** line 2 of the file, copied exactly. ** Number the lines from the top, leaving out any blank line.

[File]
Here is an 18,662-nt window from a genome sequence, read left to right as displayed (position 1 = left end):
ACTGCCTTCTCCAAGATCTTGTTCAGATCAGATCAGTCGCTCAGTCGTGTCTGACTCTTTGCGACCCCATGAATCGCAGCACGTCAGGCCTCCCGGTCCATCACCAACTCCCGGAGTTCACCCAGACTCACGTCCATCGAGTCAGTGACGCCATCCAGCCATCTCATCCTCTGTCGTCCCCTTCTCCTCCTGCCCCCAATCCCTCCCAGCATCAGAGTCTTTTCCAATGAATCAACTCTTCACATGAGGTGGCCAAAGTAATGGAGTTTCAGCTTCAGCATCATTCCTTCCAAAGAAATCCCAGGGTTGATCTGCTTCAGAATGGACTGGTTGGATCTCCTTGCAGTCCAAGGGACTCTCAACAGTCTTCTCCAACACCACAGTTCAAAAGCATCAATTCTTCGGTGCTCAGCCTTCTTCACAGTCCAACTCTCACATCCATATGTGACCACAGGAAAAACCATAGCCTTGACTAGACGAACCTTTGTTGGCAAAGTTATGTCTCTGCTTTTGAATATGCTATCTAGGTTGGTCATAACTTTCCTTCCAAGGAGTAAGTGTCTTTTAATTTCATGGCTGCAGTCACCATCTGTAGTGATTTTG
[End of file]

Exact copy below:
ACTGCCTTCTCCAAGATCTTGTTCAGATCAGATCAGTCGCTCAGTCGTGTCTGACTCTTTGCGACCCCATGAATCGCAGCACGTCAGGCCTCCCGGTCCATCACCAACTCCCGGAGTTCACCCAGACTCACGTCCATCGAGTCAGTGACGCCATCCAGCCATCTCATCCTCTGTCGTCCCCTTCTCCTCCTGCCCCCAATCCCTCCCAGCATCAGAGTCTTTTCCAATGAATCAACTCTTCACATGAGGTGGCCAAAGTAATGGAGTTTCAGCTTCAGCATCATTCCTTCCAAAGAAATCCCAGGGTTGATCTGCTTCAGAATGGACTGGTTGGATCTCCTTGCAGTCCAAGGGACTCTCAACAGTCTTCTCCAACACCACAGTTCAAAAGCATCAATTCTTCGGTGCTCAGCCTTCTTCACAGTCCAACTCTCACATCCATATGTGACCACAGGAAAAACCATAGCCTTGACTAGACGAACCTTTGTTGGCAAAGTTATGTCTCTGCTTTTGAATATGCTATCTAGGTTGGTCATAACTTTCCTTCCAAGGAGTAAGTGTCTTTTAATTTCATGGCTGCAGTCACCATCTGTAGTGATTTTG